At a five-minute walk from our homestay was a small road that went off towards the beach, which was another five minutes away. On the beach is an enclosure to protect the precious turtle eggs. Different nests, with the eggs, are buried deep in the sand. High above the nests, on the surface, stand sticks depicting the location of each. The sand around these sticks, and in the enclosure, is evened out daily, so if there is any movement below, a depression is formed on the sand, which lets the conservationists know when they can expect baby turtles.

“The turtle must not be disturbed or distracted when it moves towards the sea. It has a natural, in-built geotagging mechanism that will ensure, if it is a female, that it returns to this same beach 20 years later, or even later, to lay eggs,” Mohan Upadhyay of the Sahyadri Nisarga Mitra, told the 100-odd people standing around the enclosure.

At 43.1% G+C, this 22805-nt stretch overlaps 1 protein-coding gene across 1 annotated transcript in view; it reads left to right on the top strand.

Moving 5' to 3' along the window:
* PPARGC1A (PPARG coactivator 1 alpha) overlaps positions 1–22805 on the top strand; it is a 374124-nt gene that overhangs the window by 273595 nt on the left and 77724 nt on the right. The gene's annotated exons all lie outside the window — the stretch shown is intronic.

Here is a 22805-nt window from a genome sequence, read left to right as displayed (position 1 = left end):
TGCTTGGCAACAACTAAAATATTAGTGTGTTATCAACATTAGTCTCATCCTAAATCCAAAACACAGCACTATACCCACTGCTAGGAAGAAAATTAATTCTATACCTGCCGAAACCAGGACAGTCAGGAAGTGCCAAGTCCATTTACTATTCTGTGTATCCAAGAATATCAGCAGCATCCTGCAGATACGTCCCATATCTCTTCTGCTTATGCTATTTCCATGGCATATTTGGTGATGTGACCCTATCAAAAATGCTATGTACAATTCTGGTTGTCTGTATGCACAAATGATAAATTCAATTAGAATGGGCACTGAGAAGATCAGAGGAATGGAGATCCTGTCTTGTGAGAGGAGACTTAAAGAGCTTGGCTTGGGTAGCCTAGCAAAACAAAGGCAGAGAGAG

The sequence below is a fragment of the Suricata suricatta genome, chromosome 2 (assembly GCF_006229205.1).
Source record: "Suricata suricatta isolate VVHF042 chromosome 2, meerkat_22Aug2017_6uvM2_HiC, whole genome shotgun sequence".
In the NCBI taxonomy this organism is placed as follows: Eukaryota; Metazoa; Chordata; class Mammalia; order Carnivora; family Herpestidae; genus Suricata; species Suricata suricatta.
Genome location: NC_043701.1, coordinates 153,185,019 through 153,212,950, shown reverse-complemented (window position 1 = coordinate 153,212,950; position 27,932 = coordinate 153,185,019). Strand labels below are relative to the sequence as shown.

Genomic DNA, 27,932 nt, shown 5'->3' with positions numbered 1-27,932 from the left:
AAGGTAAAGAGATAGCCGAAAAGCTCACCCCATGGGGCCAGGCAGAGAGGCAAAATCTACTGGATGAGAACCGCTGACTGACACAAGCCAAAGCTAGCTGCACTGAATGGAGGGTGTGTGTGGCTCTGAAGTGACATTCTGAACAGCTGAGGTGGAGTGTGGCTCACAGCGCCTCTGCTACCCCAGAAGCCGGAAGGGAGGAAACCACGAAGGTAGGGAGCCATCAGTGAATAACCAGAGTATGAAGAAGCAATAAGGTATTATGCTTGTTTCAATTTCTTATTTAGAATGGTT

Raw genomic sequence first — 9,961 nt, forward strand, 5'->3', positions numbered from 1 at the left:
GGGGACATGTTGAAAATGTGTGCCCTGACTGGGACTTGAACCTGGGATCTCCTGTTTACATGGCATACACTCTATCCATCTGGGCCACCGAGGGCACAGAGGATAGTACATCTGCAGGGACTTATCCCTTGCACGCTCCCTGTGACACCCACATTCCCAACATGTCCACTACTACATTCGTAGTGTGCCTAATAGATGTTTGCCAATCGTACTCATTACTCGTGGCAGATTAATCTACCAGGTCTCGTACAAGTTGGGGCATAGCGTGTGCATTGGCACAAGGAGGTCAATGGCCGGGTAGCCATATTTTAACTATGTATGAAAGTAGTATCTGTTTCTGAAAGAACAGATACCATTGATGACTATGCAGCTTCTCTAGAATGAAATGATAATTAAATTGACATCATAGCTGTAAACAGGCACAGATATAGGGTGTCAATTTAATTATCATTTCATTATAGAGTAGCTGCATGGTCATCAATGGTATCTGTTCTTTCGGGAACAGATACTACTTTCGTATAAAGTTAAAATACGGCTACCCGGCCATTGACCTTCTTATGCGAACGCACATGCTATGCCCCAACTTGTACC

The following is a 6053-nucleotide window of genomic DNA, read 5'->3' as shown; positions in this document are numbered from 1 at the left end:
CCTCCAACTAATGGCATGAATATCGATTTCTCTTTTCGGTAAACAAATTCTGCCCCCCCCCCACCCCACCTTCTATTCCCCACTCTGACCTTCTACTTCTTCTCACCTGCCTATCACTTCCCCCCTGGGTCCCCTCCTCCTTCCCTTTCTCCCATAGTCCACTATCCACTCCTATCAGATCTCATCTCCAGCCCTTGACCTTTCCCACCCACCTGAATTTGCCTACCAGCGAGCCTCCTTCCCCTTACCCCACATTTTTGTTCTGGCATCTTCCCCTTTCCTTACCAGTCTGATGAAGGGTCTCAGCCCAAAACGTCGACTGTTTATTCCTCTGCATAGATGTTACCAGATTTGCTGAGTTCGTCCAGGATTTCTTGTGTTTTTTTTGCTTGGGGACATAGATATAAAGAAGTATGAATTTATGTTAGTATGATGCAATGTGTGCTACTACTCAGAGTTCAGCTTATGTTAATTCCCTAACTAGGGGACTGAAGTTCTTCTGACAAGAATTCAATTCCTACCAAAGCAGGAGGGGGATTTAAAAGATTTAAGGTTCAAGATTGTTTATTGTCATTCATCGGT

Unfortunately, like is the case with all wildlife sightings, there is absolutely no guarantee that you will see even one. During our four trips to the beach, we saw a total of four turtles. Although sea turtles are the cutest, the experience can be slightly underwhelming if you’re expecting the beach to be swarming with tiny fins. In fact, the first time, we saw only one turtle being released into the sea. The moment was almost comical. We all stood huddled around it, with our eyes affixed, as cameras clicked away like Shah Rukh Khan had suddenly appeared. Some people even cheered and clapped when it reached the sea. In the name of nature, we, too, joined.